Healthy eating: This is why we crave snacks even when we're not hungry
Healthy eating is hard, because we often can't resist reaching for the cookie jar. Here's why
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Healthy eating is hard, especially if you're starting a new diet plan for the first time. You have to unlearn lots of different habits you're ordinarily very accustomed to, like snacking. The problem is, there's a reason we crave junk food in between meals – food, especially high-calorie junk food, activates the same part of our brain as other addictive substances like cigarettes, alcohol and drugs.
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A study published in the scientific journal PLOS One (opens in new tab) studied whether high-calorie junk food was actually addictive. It was found that refined carbohydrates from high-energy "processed foods" are absorbed into the body at a very rapid rate, hitting the reward centre of the brain.
This is not the case with all foods: more complex carbohydrates and proteins aren't absorbed as fast, so our brain's reward centre isn't stimulated quite as quickly. The troubling part is the study's conclusion, as it says "highly processed foods, which may share characteristics with drugs of abuse (e.g. high dose, rapid rate of absorption) appear to be particularly associated with 'food addiction.'"
This "high dose" of refined carbohydrates is processed very quickly, leaving us craving more. If you find yourself reaching for sugary, starchy foods even when you're not hungry, this is why: those snacks are hitting the same spot in the brain as other addictive substances.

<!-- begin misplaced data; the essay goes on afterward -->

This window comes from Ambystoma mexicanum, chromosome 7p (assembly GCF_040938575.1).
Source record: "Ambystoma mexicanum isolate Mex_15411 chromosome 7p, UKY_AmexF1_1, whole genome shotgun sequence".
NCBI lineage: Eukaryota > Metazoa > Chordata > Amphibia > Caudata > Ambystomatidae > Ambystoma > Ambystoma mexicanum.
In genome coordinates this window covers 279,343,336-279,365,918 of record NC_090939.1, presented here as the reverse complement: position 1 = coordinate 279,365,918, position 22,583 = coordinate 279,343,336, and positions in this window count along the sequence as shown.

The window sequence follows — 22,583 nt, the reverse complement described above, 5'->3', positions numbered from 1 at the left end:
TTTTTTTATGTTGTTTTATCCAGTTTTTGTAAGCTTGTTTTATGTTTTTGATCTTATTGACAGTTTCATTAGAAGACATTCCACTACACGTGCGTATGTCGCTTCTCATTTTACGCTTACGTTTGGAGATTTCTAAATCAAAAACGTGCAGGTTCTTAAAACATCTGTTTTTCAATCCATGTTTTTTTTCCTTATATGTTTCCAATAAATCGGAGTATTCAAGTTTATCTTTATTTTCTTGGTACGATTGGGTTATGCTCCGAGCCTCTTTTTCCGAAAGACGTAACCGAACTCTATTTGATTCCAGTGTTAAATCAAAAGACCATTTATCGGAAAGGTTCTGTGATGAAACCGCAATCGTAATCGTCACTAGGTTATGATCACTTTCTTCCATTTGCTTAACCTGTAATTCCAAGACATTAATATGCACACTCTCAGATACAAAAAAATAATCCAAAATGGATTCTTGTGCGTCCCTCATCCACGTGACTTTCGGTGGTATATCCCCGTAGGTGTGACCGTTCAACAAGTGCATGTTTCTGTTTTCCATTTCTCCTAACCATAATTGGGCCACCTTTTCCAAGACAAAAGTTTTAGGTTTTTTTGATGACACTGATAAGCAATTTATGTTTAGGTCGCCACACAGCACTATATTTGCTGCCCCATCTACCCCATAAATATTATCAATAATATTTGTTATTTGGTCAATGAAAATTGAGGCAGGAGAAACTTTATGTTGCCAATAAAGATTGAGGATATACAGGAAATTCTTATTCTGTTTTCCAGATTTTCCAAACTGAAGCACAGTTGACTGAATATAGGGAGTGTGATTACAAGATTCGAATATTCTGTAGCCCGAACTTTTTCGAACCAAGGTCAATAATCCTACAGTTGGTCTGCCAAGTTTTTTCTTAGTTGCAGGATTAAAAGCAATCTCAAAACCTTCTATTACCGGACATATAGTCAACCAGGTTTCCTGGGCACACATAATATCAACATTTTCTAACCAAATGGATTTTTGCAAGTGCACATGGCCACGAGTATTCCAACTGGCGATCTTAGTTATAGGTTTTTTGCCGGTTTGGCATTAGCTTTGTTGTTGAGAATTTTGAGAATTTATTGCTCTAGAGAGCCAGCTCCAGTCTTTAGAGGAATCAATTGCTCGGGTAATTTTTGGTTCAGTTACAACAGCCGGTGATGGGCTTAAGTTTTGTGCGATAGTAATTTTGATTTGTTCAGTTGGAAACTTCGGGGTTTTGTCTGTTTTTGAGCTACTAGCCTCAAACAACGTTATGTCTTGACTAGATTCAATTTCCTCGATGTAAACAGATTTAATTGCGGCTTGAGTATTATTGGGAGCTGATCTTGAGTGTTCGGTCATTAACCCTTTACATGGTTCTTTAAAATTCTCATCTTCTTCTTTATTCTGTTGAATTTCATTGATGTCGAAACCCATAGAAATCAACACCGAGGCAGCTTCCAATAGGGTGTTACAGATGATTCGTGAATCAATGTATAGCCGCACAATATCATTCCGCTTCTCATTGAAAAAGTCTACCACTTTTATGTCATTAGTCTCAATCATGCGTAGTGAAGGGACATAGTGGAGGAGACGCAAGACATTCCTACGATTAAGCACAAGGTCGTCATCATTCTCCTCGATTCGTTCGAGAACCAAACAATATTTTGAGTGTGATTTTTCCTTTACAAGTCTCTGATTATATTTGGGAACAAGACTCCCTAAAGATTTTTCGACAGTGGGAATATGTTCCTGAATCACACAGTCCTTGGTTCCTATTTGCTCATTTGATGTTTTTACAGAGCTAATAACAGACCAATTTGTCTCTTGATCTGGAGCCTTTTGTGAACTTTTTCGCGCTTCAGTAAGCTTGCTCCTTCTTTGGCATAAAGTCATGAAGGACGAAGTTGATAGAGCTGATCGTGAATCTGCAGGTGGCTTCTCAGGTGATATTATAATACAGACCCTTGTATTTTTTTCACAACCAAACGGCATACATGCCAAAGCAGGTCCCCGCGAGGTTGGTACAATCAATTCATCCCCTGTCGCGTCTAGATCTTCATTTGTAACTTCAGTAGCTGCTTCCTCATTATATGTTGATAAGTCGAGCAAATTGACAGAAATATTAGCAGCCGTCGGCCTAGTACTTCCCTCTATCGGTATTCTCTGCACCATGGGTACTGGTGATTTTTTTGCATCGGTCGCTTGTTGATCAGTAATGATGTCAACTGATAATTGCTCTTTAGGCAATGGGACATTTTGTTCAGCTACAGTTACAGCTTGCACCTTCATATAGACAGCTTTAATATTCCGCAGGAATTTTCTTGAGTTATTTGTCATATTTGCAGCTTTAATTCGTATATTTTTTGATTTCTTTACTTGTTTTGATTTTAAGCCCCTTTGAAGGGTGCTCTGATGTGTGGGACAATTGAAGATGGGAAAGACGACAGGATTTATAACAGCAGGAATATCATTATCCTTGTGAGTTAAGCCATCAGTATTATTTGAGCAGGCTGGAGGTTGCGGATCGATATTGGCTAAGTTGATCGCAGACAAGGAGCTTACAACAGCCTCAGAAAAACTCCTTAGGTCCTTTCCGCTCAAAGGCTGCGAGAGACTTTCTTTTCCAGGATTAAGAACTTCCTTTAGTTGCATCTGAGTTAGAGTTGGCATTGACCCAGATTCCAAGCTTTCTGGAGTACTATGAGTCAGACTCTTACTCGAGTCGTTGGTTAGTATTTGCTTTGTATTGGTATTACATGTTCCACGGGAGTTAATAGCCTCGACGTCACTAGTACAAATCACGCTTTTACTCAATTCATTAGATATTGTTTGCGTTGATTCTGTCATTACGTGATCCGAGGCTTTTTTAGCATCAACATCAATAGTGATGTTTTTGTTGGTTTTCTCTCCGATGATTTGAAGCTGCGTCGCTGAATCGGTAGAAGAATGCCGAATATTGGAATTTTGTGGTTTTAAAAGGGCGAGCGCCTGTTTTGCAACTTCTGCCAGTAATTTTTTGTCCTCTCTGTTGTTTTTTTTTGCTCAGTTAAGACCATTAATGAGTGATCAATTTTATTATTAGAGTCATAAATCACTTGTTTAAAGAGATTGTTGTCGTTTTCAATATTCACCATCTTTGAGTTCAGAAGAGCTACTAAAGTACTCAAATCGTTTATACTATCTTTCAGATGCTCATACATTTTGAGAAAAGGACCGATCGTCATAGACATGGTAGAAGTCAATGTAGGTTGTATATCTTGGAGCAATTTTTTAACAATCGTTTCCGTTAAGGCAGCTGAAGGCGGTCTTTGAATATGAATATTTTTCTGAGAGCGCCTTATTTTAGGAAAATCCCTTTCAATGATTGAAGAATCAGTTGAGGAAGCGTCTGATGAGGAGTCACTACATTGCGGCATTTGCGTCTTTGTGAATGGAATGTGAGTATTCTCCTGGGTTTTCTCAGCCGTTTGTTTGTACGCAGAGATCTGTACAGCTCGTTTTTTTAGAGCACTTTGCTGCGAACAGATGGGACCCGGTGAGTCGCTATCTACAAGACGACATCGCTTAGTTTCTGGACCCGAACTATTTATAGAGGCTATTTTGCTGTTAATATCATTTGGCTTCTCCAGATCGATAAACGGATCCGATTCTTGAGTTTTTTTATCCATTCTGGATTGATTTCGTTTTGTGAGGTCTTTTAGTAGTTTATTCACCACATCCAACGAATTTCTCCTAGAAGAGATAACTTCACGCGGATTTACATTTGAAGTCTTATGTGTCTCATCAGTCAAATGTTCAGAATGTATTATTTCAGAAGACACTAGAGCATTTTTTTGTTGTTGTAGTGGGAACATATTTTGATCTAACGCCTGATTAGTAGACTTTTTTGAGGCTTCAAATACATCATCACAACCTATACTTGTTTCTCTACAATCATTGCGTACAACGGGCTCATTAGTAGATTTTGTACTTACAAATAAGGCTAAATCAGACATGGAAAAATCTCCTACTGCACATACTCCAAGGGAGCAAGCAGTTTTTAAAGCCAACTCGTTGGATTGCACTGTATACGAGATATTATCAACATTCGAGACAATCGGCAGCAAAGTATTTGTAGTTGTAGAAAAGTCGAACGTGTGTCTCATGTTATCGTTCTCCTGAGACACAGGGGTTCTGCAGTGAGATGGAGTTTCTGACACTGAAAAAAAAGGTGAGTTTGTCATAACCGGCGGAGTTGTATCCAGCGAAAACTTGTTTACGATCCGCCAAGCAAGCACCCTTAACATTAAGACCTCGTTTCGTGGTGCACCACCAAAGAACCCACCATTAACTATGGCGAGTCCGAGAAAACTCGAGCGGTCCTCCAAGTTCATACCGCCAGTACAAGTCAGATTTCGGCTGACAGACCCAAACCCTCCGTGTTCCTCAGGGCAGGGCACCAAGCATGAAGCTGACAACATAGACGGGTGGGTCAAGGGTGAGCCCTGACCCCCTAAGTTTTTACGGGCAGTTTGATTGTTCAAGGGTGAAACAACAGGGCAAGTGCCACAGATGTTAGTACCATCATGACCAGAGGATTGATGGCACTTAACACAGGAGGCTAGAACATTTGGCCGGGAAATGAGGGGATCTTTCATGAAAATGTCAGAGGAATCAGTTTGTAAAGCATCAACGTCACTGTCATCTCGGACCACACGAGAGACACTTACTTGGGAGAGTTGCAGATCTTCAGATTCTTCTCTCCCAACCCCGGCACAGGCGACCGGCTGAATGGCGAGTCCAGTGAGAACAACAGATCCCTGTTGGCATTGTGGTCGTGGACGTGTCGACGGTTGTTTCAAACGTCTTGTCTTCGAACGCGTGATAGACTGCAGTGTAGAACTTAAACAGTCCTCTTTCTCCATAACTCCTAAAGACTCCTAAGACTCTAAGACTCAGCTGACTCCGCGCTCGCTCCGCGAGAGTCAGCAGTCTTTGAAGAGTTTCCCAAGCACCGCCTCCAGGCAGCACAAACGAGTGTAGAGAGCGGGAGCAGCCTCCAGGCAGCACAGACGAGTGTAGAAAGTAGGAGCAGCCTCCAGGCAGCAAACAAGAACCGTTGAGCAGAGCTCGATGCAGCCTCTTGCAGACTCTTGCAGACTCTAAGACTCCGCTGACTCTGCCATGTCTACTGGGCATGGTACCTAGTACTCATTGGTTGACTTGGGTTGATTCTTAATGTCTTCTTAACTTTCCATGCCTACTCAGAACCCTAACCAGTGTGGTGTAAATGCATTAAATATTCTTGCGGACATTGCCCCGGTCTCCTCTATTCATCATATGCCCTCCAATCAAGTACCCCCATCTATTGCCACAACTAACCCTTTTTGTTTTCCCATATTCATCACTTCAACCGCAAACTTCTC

Unlike habits such as smoking or drinking, we have to eat something. This is why dieting is so difficult: the reward centre of our brain is always going to be stimulated by what we eat, to a lesser or greater degree. It's also not quite as simple as adopting very strict rules about what we eat, and sticking to a new draconian diet with willpower. This is like trying to go "cold turkey", and often doesn't work.
In addition, creating rules around food, and then breaking them, can lead to unhealthy feelings of guilt, and eventually mental health issues based on our relationship with food. The goal should be to follow a healthy, filling diet plan which you can enjoy, minimising unhealthy snacking.
The first step would be to make sure your food fills you up at meal times. Processed junk food, which is absorbed by the body quickly and will leave you unfulfilled, should be considered an occasional treat rather than a dietary staple.
Meal plans such as the Mediterranean diet (voted the best diet in the world) rely on whole grains, carbohydrates from vegetables, healthy fats and proteins from fish and some meat. This is a complex diet which will take the body longer to digest, ensuring you feel fuller for longer.
The next stage is to recognise when you're actually hungry, and when your brain is simply craving that next hit of reward chemicals. If possible, switch to some healthy snacks, swapping chocolate and crisps for nuts, bananas, rye crackers and other fresh fruit.
Matt Evans is an experienced health and fitness journalist and is currently Fitness and Wellbeing Editor at TechRadar, covering all things exercise and nutrition on Fit&Well's tech-focused sister site. Matt originally discovered exercise through martial arts: he holds a black belt in Karate and remains a keen runner, gym-goer, and infrequent yogi. His top fitness tip? Stretch.
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